Discover five different types of fat you carry on your body, and how to effectively target and burn each.
Look at your belly. Is there any fat there? Now your collar bones. Any fat there? How about your legs? Your arms? Believe it or not, each of the types of fat in each of those areas is different and is going to respond to a different type of exercise and diet strategy. In this episode, you’re going to discover five different types of fat you carry on your body, and how to effectively target and burn each.
Let’s jump right in, shall we?
1. Subcutaneous fat is the fat that lies just below your skin, and what we typically associate with love handles, muffin tops, big bellies, saggy arms, and flabby necks. Now, fat is technically an “endocrine organ” and this means that, just like any other organ, fat can release hormones and other chemicals that affect your physiology, longevity, and health.
In the case of subcutaneous fat, these hormones and chemicals are actually less harmful than those released by many other types of fat. For example, subcutaneous fat is your body’s main secretor of the hormone leptin, which is a powerful appetite regulator. Subcutaneous fat also releases large amounts of adiponectin, which possesses anti-atherosclerotic effects. Underneath your subcutaneous fat in your belly is visceral fat, which lies inside the abdominal cavity. Visceral fat surrounds and envelops the organs, but unlike subcutaneous fat, it releases far less leptin and adiponectin and instead releases large amounts of something called “interleukin-6”, which is an inflammatory cytokine. Anyways, let’s get back to the subcutaneous fat, since that’s the stuff you may want to burn off for aesthetic reasons. To target subcutaneous fat, intense interval training is ideal. The spike in something called “catecholamines” from intense exercise will also target visceral fat.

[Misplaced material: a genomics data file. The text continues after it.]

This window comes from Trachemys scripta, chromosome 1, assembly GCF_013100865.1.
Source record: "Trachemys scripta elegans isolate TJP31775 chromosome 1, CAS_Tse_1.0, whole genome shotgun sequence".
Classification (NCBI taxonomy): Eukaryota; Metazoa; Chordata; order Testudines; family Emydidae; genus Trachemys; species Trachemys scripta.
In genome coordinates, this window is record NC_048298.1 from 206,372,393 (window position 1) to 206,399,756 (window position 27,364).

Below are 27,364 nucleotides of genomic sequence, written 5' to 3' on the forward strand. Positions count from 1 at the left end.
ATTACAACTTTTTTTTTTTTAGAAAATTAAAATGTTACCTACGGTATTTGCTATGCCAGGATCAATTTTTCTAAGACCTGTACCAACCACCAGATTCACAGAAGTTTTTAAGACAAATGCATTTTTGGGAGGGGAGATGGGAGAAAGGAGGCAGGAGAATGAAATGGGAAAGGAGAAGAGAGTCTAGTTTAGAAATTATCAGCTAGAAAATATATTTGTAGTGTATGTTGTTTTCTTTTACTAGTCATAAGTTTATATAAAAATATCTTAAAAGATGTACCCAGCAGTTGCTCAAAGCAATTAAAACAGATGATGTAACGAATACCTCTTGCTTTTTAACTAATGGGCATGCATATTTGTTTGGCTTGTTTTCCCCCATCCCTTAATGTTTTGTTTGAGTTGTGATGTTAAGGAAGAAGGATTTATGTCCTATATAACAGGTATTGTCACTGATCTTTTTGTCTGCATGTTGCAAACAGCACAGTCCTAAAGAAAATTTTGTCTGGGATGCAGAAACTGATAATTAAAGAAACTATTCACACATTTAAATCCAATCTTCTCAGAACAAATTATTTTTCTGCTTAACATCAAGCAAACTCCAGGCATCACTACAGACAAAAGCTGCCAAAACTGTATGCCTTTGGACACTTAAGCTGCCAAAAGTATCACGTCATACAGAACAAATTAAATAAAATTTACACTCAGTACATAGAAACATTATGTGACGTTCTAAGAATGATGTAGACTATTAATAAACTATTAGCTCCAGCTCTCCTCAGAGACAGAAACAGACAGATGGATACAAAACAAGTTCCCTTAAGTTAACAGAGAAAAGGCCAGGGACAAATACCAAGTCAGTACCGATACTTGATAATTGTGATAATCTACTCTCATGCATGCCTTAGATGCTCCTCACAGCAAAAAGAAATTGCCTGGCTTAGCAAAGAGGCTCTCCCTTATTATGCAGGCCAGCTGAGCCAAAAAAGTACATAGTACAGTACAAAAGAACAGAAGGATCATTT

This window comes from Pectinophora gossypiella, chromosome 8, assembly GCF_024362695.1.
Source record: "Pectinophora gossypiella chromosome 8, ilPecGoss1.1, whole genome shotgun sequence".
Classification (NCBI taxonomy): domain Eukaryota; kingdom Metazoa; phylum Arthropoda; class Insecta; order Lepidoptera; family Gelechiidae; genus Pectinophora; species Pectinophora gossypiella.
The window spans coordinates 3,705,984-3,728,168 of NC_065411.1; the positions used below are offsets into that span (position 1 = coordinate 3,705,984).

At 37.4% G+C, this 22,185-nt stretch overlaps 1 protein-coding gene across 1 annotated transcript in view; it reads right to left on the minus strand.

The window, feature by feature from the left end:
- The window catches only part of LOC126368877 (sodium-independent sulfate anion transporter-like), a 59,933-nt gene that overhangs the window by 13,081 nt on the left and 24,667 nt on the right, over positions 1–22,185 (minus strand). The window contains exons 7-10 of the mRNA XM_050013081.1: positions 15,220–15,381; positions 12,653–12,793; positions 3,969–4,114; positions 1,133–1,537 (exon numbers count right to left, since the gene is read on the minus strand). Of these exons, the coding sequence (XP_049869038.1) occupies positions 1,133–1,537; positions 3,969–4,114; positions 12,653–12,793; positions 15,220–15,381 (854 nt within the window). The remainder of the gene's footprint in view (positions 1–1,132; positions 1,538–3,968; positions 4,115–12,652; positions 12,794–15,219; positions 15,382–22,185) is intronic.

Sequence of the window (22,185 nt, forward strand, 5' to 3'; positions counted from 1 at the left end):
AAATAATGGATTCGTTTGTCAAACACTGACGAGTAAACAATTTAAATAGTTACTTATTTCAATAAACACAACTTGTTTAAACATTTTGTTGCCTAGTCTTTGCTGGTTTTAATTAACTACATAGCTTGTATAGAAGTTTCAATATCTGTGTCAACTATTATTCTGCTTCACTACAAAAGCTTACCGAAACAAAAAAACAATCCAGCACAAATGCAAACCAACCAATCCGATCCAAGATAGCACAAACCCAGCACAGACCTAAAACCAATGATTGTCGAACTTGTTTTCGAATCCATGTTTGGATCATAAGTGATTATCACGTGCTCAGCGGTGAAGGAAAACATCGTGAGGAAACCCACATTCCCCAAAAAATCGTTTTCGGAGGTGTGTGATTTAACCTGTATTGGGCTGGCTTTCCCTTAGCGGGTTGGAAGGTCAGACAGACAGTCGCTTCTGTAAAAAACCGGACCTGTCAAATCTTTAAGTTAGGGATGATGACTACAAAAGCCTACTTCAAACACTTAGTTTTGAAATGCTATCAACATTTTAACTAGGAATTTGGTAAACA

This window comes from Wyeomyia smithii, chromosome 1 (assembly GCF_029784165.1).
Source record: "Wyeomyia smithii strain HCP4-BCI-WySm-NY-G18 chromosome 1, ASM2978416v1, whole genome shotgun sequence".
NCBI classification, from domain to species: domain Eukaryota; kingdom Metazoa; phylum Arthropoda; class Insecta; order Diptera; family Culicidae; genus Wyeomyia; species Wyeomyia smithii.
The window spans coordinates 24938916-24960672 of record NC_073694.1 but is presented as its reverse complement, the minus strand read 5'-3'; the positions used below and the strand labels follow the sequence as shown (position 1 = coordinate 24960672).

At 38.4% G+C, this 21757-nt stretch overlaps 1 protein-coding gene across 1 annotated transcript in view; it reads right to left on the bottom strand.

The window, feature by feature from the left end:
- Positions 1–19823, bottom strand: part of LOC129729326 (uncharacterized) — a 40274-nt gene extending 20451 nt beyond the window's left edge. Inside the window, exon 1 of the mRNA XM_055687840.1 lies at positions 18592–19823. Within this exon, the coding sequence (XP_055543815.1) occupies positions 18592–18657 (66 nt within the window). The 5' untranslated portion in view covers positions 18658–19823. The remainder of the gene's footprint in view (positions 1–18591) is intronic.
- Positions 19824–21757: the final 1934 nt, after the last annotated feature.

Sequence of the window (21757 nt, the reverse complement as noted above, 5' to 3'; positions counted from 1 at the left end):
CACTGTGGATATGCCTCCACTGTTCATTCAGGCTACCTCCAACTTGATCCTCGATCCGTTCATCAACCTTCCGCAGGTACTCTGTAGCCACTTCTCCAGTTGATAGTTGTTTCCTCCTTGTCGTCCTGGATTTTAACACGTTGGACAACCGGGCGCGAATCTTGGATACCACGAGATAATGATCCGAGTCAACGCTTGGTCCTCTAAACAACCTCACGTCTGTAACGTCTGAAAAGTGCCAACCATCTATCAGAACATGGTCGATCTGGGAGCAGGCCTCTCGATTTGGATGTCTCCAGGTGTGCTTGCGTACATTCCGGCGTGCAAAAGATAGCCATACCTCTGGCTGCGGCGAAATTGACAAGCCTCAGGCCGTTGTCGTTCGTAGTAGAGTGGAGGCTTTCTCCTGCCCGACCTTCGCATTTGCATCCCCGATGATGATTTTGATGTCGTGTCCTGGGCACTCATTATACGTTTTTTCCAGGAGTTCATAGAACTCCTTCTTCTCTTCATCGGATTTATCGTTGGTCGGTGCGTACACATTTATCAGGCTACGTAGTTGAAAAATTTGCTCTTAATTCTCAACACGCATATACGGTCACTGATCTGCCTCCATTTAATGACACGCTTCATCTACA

In How to Train Your Body to Burn More Fat, you learn that this concept of intense training burning belly fat is actually relatively recent news. Increased fat utilization during exercise is well-known as one adaptation to exercise training, particularly endurance training such as running. But prior to this point, it was thought that you couldn’t burn large amounts of fat while exercising at high intensities. It turns out this simply isn’t the case, and in this study, runners exercising at over 85% of their maximum intensity still experienced fat oxidation contribution as nearly a third of their total energy expenditure!
In other words:
A) You don’t have to exercise in your “fat burning zone” to burn large amounts of subcutaneous fat.
B) The more seasoned and consistent you are at exercise, the higher amounts of both overall calories and also fat you can burn, even at higher intensities.
2. Next is intrahepatic fat, which is the fat inside your liver. This is somewhat nasty stuff. More than any other type of fat, intrahepatic fat is associated most strongly with obesity. For this tpe of fat, you’ll need to focus not just on high intensity interval training, but also on dietary strategies, specifically:
-Limited sugar and fructose
-Plenty of choline from sources such as egg yolks and liver
-Healthy saturated fats such as organic, grass-fed beef, cocoa from chocolate and coconut